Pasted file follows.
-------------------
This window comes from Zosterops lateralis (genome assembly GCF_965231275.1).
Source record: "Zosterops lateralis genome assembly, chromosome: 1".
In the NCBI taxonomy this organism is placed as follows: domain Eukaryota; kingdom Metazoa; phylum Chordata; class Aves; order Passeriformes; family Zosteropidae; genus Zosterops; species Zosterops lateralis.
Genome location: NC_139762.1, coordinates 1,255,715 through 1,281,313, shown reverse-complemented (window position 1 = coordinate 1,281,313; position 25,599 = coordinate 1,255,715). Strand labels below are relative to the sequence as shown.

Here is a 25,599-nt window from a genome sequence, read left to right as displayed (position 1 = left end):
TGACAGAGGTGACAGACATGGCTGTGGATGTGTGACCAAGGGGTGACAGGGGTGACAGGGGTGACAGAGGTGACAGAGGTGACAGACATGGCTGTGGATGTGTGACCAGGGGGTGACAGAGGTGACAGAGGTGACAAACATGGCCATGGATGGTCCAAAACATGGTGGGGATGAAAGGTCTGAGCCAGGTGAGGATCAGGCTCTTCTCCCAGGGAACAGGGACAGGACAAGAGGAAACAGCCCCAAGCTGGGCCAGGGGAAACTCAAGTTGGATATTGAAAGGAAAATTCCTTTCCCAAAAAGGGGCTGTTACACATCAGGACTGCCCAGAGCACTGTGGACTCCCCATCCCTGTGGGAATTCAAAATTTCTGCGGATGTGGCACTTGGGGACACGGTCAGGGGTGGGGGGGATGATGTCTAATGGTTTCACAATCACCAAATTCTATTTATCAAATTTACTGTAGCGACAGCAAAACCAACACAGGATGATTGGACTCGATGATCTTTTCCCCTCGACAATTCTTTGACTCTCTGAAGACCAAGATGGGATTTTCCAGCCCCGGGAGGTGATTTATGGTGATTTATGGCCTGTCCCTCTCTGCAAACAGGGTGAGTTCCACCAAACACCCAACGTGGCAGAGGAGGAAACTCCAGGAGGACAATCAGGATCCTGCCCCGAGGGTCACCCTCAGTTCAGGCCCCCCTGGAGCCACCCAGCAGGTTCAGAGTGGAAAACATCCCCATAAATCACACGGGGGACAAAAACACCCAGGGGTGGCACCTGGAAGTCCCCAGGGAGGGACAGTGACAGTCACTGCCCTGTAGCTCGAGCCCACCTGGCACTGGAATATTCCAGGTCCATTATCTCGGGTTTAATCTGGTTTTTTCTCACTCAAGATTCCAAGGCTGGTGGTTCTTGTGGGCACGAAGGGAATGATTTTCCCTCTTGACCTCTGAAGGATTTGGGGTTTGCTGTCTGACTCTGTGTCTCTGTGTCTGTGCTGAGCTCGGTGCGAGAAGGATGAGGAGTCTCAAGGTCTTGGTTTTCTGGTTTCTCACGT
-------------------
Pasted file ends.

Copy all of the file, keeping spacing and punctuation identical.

This window comes from Zosterops lateralis (genome assembly GCF_965231275.1).
Source record: "Zosterops lateralis genome assembly, chromosome: 1".
In the NCBI taxonomy this organism is placed as follows: domain Eukaryota; kingdom Metazoa; phylum Chordata; class Aves; order Passeriformes; family Zosteropidae; genus Zosterops; species Zosterops lateralis.
Genome location: NC_139762.1, coordinates 1,255,715 through 1,281,313, shown reverse-complemented (window position 1 = coordinate 1,281,313; position 25,599 = coordinate 1,255,715). Strand labels below are relative to the sequence as shown.

Here is a 25,599-nt window from a genome sequence, read left to right as displayed (position 1 = left end):
TGACAGAGGTGACAGACATGGCTGTGGATGTGTGACCAAGGGGTGACAGGGGTGACAGGGGTGACAGAGGTGACAGAGGTGACAGACATGGCTGTGGATGTGTGACCAGGGGGTGACAGAGGTGACAGAGGTGACAAACATGGCCATGGATGGTCCAAAACATGGTGGGGATGAAAGGTCTGAGCCAGGTGAGGATCAGGCTCTTCTCCCAGGGAACAGGGACAGGACAAGAGGAAACAGCCCCAAGCTGGGCCAGGGGAAACTCAAGTTGGATATTGAAAGGAAAATTCCTTTCCCAAAAAGGGGCTGTTACACATCAGGACTGCCCAGAGCACTGTGGACTCCCCATCCCTGTGGGAATTCAAAATTTCTGCGGATGTGGCACTTGGGGACACGGTCAGGGGTGGGGGGGATGATGTCTAATGGTTTCACAATCACCAAATTCTATTTATCAAATTTACTGTAGCGACAGCAAAACCAACACAGGATGATTGGACTCGATGATCTTTTCCCCTCGACAATTCTTTGACTCTCTGAAGACCAAGATGGGATTTTCCAGCCCCGGGAGGTGATTTATGGTGATTTATGGCCTGTCCCTCTCTGCAAACAGGGTGAGTTCCACCAAACACCCAACGTGGCAGAGGAGGAAACTCCAGGAGGACAATCAGGATCCTGCCCCGAGGGTCACCCTCAGTTCAGGCCCCCCTGGAGCCACCCAGCAGGTTCAGAGTGGAAAACATCCCCATAAATCACACGGGGGACAAAAACACCCAGGGGTGGCACCTGGAAGTCCCCAGGGAGGGACAGTGACAGTCACTGCCCTGTAGCTCGAGCCCACCTGGCACTGGAATATTCCAGGTCCATTATCTCGGGTTTAATCTGGTTTTTTCTCACTCAAGATTCCAAGGCTGGTGGTTCTTGTGGGCACGAAGGGAATGATTTTCCCTCTTGACCTCTGAAGGATTTGGGGTTTGCTGTCTGACTCTGTGTCTCTGTGTCTGTGCTGAGCTCGGTGCGAGAAGGATGAGGAGTCTCAAGGTCTTGGTTTTCTGGTTTCTCACGT